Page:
Structurally simple in it's approach the story basically recounts a conflict between father and daughter over her wishes to wed a gentleman called Morris Townsend, who he greatly disproves of.
The father, Dr. Sloper is a cold but intelligent man who after losing his wife seems to struggle with the reali
Doctor Sloper - who is definitely not Doctor Slop in Tristram Shandy, I don't think - is an exquisitely drawn character, and his etching here by James - who is definitely not E. L.; well, I'm pretty sure - is so remarkable that I can almost understand the lasting purchase.

Aunt Lavinia - who is definitely not Aunt Lavinia from Great Granny Webster; though, how many Aunt Lavinias can there be? - is similarly exquisitely drawn, if in less likable hues, and certainly less likable than the previous
Jul 18, 2007 HRH rated it it was ok  ·  review of another edition
Recommends it for: Those who don't need resolution
I had read Daisy Miller and enjoyed it so I thought I would like another Henry James novel, Washington Square. Furthermore, one of the remarks on the cover said something about the man writing as good a family story as Jane Austen. What could be better?

A lot of things actually.

I even read somewhere that James didn't like the novel so he didn't include it in his anthology. I'm surprised he made it through the first time knowing the ending as he presumably did.
Staged in New York City, Washington
Captain Sir Roddy, R.N. (Ret.)
Some truly monstrous fathers can be found among the great works of fiction. Shakespeare's King Lear and Titus Andronicus certainly come to mind, or Hardy's 'Michael Henchard', and 'Laius of Thebes' may be the worst of the lot. Having just finished reading Henry James's Washington Square I am now fully prepared to add Doctor Austin Sloper to my top-ten list of 'Worst Fathers of Fiction'.

Washington Square is a short novel (more a novella) by Henry James written in 1880, and is really an excellent
Mar 19, 2013 Dolors rated it liked it  ·  review of another edition
Shelves: read-in-2012
My second book by James and I still remain unimpressed when comparing him to Lawrence, Hardy or the Brontë sisters. Even to Austen.
I know he writes about different times, different places and with different aims, but even though I appreciate his correct and composed style, I miss the passionate accounts of other classic authors.
In "Washington Square" the setting takes place in the late XIXth New York where we are introduced to the Sloper family, consisting basically of the well respected and int
Jim Fonseca
Oct 05, 2013 Jim Fonseca rated it really liked it  ·  review of another edition
Here we are in New York City in the mid-1880's, a bit before Edith Wharton's time, but in the same social milieu. This is a kind of novel of manners, a mid-19th Century soap opera. Our author is Henry James, so be prepared for the long, convoluted, comma- and semicomma-laden sentences akin to those of Jane Austen.

Yet a fascinating book. Catherine, more or less our heroine, is plain, stolid, timid, obedient and, quite frankly, a bit on the dull side. She lives in her father's house. With her moth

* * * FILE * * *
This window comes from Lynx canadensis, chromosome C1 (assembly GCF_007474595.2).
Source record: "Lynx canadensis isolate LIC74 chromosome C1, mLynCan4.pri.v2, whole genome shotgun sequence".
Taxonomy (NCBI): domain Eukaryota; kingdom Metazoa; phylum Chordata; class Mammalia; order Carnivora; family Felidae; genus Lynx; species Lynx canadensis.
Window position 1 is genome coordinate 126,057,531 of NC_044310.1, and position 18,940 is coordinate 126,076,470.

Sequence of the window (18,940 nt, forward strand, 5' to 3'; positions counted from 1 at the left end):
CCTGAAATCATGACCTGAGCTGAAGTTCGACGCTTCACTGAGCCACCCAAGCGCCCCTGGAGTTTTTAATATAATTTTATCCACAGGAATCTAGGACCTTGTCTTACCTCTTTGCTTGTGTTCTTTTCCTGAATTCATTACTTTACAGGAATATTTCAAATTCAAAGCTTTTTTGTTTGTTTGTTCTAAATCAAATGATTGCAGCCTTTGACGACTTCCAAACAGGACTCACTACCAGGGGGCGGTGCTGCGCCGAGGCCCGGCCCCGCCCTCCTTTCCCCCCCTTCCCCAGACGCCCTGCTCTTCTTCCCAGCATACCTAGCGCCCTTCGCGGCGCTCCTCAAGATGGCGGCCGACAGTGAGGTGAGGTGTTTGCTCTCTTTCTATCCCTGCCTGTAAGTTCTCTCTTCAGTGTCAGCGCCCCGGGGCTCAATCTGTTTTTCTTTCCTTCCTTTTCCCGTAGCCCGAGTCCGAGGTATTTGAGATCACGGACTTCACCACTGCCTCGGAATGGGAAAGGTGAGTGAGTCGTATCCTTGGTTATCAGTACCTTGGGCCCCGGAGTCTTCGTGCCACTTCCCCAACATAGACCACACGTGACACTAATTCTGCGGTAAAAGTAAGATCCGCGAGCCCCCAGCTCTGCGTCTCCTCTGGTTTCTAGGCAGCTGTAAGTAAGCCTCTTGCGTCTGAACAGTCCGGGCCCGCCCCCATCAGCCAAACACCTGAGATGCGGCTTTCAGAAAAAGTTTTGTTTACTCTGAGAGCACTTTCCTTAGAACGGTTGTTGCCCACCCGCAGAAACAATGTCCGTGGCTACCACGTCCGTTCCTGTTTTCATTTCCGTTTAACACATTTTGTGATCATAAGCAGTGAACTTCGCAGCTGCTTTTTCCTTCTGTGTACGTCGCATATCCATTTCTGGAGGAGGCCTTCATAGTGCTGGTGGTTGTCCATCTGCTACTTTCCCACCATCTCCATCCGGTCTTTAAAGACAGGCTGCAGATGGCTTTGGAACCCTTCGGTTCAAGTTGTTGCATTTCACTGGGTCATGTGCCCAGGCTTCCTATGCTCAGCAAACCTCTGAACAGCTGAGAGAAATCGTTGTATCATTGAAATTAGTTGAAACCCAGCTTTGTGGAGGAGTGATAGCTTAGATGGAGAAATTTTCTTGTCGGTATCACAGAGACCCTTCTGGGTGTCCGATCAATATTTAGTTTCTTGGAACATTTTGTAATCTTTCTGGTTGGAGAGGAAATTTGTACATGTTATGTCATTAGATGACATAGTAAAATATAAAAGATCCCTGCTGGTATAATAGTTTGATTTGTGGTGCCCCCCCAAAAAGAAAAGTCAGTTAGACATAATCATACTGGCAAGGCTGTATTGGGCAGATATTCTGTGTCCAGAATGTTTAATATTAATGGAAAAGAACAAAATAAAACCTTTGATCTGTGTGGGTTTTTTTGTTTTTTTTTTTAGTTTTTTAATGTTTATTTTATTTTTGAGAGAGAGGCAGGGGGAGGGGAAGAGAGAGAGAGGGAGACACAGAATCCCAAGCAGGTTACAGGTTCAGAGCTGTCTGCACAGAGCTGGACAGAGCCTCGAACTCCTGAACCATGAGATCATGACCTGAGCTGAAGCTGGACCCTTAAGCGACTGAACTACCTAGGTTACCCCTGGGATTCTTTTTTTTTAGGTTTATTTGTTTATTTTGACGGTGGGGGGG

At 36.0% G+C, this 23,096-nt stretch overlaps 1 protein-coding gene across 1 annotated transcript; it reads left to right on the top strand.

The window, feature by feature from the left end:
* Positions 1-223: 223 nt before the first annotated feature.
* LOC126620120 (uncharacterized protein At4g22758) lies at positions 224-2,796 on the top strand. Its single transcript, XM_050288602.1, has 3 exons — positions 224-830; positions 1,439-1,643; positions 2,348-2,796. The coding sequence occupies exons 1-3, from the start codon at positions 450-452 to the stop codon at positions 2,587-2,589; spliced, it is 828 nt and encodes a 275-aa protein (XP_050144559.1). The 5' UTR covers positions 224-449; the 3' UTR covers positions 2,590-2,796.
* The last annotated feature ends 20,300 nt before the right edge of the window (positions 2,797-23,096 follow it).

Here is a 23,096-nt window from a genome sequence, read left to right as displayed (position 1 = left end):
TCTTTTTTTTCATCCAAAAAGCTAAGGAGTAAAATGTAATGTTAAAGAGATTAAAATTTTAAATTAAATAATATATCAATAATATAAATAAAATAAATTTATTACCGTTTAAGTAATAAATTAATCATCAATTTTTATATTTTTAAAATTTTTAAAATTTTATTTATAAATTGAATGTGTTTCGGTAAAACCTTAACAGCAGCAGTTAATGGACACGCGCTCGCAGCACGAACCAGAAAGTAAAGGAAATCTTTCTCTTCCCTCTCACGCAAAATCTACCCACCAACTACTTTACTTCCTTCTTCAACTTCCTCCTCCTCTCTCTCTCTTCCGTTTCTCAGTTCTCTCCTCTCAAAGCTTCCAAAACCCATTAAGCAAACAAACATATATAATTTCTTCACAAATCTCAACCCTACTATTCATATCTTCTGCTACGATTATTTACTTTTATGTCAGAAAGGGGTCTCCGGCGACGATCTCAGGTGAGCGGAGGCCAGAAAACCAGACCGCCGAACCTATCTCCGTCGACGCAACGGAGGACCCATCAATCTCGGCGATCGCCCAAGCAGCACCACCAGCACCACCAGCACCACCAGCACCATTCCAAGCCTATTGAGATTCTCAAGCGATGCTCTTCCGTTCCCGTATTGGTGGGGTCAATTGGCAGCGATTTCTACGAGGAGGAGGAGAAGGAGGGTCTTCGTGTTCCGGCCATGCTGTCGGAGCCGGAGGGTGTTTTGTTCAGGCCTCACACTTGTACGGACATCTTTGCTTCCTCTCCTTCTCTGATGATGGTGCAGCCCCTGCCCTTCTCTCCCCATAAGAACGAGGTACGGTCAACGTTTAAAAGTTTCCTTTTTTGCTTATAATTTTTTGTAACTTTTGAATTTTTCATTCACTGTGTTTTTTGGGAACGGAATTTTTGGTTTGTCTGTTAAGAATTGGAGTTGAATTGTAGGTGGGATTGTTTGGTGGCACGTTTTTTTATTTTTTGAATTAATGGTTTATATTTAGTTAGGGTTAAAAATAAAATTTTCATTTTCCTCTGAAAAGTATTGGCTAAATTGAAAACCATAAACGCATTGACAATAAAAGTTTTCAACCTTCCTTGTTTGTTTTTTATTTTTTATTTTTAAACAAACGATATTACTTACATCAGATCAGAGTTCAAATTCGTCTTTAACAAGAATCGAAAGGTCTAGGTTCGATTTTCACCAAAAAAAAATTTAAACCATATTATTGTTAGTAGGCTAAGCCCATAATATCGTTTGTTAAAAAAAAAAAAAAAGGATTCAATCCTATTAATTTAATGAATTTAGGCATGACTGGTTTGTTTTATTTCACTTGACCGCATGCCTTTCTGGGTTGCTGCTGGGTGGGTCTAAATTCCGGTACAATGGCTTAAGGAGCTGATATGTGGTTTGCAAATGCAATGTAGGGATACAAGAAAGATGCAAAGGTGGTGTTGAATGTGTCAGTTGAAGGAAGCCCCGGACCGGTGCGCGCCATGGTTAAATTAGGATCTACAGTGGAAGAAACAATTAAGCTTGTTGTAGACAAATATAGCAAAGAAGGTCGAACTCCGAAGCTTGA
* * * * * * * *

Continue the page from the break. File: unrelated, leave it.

Henry Avila
Aug 03, 2012 Henry Avila rated it really liked it  ·  review of another edition
Time the 1840's, in New York City.Catherine Sloper, a twenty-one year old woman.Daughter of a prominent and wealthy doctor.You'd think all the young men would be trying to marry her.But Catherine is plain of face and very shy.There's a good probability, that she'll remain a spinster, till the end of life. Catherine adores her father, and is intimidated in his presence.A very intelligent man, Dr.Austin Sloper is.The widower, invites his widow sister Lavinia, to stay at the Washington Square mansi ...more
Oct 21, 2011 Kaloyana rated it it was amazing  ·  review of another edition
Shelves: favorites
Взех книгата от библиотеката съвсем случайно. Името Хенри Джеймс ми бе познато, но не бях чела нищо от него и реших да пробвам. Взех я с още няколко книги, една от които "Безкраен празник" на Хемингуей. Именно там, доста изненадващо за мен, Хемингуей споменава, че Хенри Джеймс е любимият автор на жена му. Прочетох книгата веднага след това. И останах много, ама много очарована.
Хенри Джеймс е уникален психолог, познавач на човешката душа с всичките й терзания, възходи и падения. Пише в един прекр
Jason Pettus
(Reprinted from the Chicago Center for Literature and Photography []. I am the original author of this essay, as well as the owner of CCLaP; it is not being reprinted here illegally.)

The CCLaP 100: In which I read a hundred so-called "classic" books for the first time, then file reports on whether or not I think they deserve the label

Book #10: Washington Square, by Henry James (1880)

The story in a nutshell:
Agreed by most to definitely be one of his minor works, Washington Square i
A lovely classic about a young girl trapped between her lover and her spiteful father.

Catherine Sloper, a somewhat plain young girl, falls in love with a dashing but poor young man, Morris Townsend. Catherine's father does not support their union (in fact he doesn't support anything when it comes to Catherine), claiming that Morris is a gold-digger with no profession. Threatening to disinherit Catherine if she marries Morris, she is torn between following her heart and her father's wishes.

I did
Jul 07, 2012 Paul rated it really liked it  ·  review of another edition
Shelves: henry-james
An early work by Henry James (1880) and rather brief, The plot is straightforward. Dr Sloper lives with his daughter Catherine and hus widowed sister Mrs Penniman. They live in Washington Square and Sr Sloper is reasonably well off and Catherine also has some money left by her mother. Dr Sloper (and the narrator) describe Catherine as rather plain and unitelligent. Into this family scene enters Morris Townsend, a very handsome and penniless young man who woos Catherine (and charms Mrs Penniman) ...more